Writing a REST API has become a standard in the industry for a few years already, just like the anguish of deploying it live, and watching Sentry spam your inbox of bug reports because you or your QA (which is you, with a hat) were not careful or imaginative enough.

We have the same solution since the beginning of (Epoch) time:

Write up tests

There are no secrets, tests, are the base of a solid products, in this case, automated functional tests, to reproduce as closely as possible real world scenarios ("I thought you needed the boolean as an integer ?").

After a lot of research on the internet, I found Tavern. My criteria were the following for the perfect tool:

  1. Free
  2. Open Source
  3. Self hosted (we do not want to depend on someone else's infra)
  4. CLI based (so we can integrate it in our CI/CD pipeline)
  5. Up to date (some good solutions were not maintained anymore, unfortunately)

With Tavern you write your test cases in YAML, there is no code to write, you just need to have the python runtime to start your tests.

One of the main advantage with writing functional tests this way is that they are independent from your code: you can migrate or rewrite your API, your tests sets are still valid and usable.

Context

We already had an API in place, for a F&B startup, with an Angular web app and a Flutter mobile app we developed as well, but this time we had to integrate with a business partner.

They would call our API in their pipeline and we could not afford any downtime, breaking change, instability, and so on. But more importantly, they would be the first ones to integrate it. So I had to put myself into an integrator's skin and ask myself: "How many things could I do wrong based on this doc ?". This is how I prepared my journey to inner peace:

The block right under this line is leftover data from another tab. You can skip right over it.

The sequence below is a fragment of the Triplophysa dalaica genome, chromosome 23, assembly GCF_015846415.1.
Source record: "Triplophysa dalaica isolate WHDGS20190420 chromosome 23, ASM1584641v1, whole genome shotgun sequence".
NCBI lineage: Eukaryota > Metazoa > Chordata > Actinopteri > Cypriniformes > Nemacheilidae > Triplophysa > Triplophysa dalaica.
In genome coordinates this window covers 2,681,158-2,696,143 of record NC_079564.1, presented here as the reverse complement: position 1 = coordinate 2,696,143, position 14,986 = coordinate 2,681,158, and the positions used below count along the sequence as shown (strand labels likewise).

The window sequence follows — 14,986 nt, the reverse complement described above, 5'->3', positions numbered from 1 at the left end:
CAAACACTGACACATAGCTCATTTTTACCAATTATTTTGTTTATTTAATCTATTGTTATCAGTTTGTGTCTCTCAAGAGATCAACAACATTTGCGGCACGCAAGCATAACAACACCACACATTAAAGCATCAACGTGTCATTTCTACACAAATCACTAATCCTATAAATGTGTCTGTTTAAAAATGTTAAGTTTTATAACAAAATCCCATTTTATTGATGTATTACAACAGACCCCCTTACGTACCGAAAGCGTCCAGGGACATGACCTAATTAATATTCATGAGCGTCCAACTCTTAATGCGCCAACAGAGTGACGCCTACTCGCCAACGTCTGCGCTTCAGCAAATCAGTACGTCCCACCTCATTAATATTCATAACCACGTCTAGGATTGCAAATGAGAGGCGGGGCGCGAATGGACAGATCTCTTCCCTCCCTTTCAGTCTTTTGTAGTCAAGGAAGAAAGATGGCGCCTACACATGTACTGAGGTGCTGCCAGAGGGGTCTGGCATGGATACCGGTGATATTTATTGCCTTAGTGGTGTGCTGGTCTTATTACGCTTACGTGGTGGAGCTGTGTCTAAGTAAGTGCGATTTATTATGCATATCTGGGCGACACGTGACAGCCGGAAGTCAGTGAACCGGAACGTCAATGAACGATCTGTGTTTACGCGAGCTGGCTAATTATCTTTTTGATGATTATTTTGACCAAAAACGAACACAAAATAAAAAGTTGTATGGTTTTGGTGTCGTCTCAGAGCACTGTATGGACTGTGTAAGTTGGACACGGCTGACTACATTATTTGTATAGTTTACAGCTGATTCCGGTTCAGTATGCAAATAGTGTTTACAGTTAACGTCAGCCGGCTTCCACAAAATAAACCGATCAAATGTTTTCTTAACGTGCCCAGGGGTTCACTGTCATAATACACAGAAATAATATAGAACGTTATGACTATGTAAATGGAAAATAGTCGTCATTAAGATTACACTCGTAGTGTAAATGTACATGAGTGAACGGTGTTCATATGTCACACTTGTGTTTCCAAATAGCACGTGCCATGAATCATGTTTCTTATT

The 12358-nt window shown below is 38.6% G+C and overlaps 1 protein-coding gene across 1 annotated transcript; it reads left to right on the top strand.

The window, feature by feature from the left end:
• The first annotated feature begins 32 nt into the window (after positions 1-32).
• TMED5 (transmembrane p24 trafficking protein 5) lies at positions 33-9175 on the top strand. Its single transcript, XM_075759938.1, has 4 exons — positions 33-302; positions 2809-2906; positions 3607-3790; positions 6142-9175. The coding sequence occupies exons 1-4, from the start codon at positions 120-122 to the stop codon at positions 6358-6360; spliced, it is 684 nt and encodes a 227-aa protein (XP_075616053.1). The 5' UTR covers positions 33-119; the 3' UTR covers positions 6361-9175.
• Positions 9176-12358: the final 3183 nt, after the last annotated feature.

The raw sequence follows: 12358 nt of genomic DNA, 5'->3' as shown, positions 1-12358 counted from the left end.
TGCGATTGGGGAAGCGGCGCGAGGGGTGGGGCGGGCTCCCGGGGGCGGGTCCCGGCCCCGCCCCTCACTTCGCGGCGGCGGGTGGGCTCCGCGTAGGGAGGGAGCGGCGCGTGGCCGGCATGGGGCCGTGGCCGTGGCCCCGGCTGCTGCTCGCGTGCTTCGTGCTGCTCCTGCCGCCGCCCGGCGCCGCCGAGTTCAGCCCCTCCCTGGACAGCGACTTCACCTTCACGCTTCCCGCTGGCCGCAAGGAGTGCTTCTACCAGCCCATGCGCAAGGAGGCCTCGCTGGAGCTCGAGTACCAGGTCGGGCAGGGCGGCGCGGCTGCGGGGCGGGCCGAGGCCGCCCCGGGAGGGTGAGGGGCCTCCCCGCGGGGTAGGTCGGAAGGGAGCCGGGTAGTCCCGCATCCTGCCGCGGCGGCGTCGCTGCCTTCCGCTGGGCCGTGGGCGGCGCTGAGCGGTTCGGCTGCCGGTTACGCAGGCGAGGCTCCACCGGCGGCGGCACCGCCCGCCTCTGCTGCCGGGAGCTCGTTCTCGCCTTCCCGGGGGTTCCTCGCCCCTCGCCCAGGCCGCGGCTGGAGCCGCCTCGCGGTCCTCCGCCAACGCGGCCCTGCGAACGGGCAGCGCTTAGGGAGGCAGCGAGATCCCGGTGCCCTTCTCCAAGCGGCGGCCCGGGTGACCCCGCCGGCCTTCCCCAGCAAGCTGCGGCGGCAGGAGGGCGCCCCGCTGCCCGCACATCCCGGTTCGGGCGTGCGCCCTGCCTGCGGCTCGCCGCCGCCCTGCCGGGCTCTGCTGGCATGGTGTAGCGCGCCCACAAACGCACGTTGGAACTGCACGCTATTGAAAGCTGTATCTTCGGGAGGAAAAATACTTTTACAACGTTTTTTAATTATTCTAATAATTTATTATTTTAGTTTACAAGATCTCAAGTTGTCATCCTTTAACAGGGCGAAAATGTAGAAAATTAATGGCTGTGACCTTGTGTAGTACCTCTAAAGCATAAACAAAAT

Installation

I added tavern in a requirements.txt file and to make it easy wrote the following Makefile:

install:
	python -m venv env
    . env/bin/activate && pip install -r requirements.txt
    
clean:
	rm -rf env/

Writing tests

Now here is an anonymized test sample in test_profile.tavern.yaml:

test_name: Fetch the current profile

includes:
  - !include includes.yaml

stages:
  - &authenticate
    name: Authenticate
    request:
      url: "{base_url}/auth"
      method: POST
      json:
        email: "{email}"
        password: "{password}"
      headers:
        Content-Type: "application/json"
    response:
      status_code: 200 
      json:
        access: !anystr
        refresh: !anystr
      save:
        json:
          token: access
  - name: Fetch the profile
    request:
      url: "{base_url}/profile"
      method: GET 
      headers:
        Authorization: "Bearer {token}"
    response:
      status_code: 200 
      json:
        id: !anystr
        name: !anystr

---

The whole test is contained between test_name and `---`, you can add multiple tests in the same file. We kept all tests related to the profile in the same file.

You can write a test containing multiples stages, here we want to test if we can retrieve the profile of the current user: